At last Wes collapsed, and his arm went limp. She pulled it from the water and winced at the raw, ravaged flesh, which made a band around the meat of his forearm and stretched in a wet red mouth from the forearm's middle to mere centimeters from his armpit. She turned the arm, searching it frantically, and saw a furious black scurrying thing scrambling over the crooks and crags of the wet flesh. With a little wail of disgust she brushed it off into the water, and then she wrapped Wes's arm in the clean white towel she'd kept nearby for this purpose, and then she looked her own arms over, feeling ticklish feet where her eyes told her nothing moved. The tub of water was pink with a yellowish scrim on the surface in which floated little black specks, too many to count. Marta scanned the floor, Wes's bedsheets. She saw nothing. In the time it took to do these things, the towel around Wes's arm soaked red.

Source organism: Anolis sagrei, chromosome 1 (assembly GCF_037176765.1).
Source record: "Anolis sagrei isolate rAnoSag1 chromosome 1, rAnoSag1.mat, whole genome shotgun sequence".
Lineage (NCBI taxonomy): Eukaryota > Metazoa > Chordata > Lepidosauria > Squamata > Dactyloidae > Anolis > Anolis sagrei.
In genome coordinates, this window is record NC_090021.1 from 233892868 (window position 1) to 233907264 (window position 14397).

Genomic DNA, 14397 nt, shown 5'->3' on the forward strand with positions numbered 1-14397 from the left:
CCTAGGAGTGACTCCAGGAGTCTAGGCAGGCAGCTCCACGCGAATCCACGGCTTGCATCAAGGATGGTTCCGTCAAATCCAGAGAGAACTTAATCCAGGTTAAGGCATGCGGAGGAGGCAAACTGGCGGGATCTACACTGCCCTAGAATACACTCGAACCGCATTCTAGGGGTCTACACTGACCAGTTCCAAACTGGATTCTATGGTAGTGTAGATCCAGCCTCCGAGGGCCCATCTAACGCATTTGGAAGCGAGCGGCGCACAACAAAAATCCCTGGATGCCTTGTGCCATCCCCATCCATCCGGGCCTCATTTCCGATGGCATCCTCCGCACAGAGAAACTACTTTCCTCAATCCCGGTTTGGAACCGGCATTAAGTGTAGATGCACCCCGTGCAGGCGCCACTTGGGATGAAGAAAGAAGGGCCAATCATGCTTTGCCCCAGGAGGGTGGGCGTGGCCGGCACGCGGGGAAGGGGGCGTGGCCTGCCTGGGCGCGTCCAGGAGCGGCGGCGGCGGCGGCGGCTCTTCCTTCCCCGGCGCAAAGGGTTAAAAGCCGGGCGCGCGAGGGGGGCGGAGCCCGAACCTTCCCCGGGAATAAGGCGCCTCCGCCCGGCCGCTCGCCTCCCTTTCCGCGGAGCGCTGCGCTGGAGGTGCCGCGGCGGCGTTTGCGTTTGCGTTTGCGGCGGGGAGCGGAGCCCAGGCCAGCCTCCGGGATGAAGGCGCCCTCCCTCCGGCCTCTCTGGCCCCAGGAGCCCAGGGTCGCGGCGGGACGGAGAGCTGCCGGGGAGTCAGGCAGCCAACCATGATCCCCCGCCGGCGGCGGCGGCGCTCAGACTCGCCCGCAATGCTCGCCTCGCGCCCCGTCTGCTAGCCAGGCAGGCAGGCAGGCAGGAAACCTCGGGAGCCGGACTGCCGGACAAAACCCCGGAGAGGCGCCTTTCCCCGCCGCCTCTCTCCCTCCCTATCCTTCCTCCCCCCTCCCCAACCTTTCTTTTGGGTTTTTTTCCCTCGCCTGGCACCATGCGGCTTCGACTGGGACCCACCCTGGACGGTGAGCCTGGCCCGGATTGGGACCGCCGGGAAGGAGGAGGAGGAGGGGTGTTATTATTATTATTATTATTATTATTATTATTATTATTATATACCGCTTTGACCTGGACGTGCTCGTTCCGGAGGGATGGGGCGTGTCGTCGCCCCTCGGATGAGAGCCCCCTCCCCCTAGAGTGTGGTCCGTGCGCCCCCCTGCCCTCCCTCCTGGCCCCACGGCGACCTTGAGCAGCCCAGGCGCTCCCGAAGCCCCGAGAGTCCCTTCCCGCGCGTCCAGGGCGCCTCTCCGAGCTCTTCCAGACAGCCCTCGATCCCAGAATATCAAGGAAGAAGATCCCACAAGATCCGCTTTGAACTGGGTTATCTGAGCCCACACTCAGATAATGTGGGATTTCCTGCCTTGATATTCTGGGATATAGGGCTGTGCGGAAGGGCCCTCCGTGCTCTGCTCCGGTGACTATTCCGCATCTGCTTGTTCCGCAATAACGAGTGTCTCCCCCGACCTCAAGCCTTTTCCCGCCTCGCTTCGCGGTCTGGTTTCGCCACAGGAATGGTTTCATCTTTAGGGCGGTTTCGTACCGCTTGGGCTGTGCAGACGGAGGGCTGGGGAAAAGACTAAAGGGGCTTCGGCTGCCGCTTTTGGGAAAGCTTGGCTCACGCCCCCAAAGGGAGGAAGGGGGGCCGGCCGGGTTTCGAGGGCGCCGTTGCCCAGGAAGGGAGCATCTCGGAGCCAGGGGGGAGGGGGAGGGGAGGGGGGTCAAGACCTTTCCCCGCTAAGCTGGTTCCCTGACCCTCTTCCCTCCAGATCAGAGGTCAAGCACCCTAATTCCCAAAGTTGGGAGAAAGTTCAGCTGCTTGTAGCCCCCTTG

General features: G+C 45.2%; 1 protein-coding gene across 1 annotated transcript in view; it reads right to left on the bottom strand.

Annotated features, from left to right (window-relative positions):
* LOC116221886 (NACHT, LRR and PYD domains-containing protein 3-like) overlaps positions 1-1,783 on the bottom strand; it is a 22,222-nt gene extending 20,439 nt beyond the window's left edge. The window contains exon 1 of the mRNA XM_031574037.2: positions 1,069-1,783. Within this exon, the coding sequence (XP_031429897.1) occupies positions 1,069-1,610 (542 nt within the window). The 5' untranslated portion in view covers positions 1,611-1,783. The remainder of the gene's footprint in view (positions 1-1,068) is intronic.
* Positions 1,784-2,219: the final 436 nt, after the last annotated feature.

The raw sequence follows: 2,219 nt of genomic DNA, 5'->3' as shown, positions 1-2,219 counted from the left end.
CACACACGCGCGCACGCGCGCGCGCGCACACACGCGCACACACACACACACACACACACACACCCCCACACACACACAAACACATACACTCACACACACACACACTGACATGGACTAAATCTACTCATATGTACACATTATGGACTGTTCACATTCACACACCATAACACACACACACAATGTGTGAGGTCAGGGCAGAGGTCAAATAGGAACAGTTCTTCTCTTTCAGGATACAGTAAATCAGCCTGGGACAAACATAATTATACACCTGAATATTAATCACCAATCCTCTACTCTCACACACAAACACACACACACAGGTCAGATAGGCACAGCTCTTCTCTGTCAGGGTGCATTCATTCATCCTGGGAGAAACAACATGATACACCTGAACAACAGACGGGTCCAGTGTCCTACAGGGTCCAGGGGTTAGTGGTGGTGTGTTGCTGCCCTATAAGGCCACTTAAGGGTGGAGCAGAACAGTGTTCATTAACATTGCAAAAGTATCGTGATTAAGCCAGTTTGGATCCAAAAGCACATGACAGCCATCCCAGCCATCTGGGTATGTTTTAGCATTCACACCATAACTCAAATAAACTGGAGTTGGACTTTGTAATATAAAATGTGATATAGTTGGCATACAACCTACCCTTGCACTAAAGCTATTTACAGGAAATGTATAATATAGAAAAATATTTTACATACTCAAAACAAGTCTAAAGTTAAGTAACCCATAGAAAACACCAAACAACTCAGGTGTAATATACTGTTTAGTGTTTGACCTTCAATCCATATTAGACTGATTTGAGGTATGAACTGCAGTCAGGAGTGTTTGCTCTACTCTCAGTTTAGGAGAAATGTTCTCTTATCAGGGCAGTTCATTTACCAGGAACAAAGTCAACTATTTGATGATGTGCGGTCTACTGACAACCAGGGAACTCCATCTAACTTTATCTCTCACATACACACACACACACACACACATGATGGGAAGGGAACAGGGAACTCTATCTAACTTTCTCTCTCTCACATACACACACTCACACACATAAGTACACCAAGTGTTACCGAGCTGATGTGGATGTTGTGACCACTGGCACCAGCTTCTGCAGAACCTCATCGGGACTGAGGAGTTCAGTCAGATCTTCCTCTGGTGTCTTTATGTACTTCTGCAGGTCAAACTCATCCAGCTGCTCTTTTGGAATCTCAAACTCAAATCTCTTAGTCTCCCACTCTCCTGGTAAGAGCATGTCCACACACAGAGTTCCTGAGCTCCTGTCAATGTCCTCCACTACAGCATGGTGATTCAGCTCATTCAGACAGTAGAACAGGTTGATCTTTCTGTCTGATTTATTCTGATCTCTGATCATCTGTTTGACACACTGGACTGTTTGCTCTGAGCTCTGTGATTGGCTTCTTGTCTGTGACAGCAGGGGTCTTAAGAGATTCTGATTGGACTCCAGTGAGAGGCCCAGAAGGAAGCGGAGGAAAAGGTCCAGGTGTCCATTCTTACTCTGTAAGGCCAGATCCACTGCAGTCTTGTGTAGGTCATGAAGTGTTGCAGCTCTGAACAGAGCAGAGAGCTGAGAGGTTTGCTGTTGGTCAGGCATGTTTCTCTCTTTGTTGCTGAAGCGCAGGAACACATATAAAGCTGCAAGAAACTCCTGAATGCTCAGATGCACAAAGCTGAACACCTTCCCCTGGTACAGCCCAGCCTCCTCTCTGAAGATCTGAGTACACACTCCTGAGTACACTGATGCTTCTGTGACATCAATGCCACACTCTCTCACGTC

The fact that helpless, hapless, under-confident Marta is serving as stalwart nurse and strong support to Master of the Universe Wes is one of Jones's neat bits of unexpected character reversals.
Another key transvaluation is seen in the portrait of Ruby City and its cleanly delineated citizens, under the stern leadership of a woman named June. Although the hardscrabble place is far from a utopia, it stands as a revelatory mirror to life in the Zones, even providing a haven in the end for one of the tourists.. Here, the excruciations that Marta and her fellows undergo serve to anneal and purify them, showing us how good may arise even out of the worst situation.
And, in the final analysis, isn't that what dystopias are all about, the main service they perform, if they are not to be mere torture porn? The sharpest dystopias demonstrate for us that out of the abysmal conditions so vividly limned come heroism, redemption, reform, and a chance for individuals to make a difference and set things right.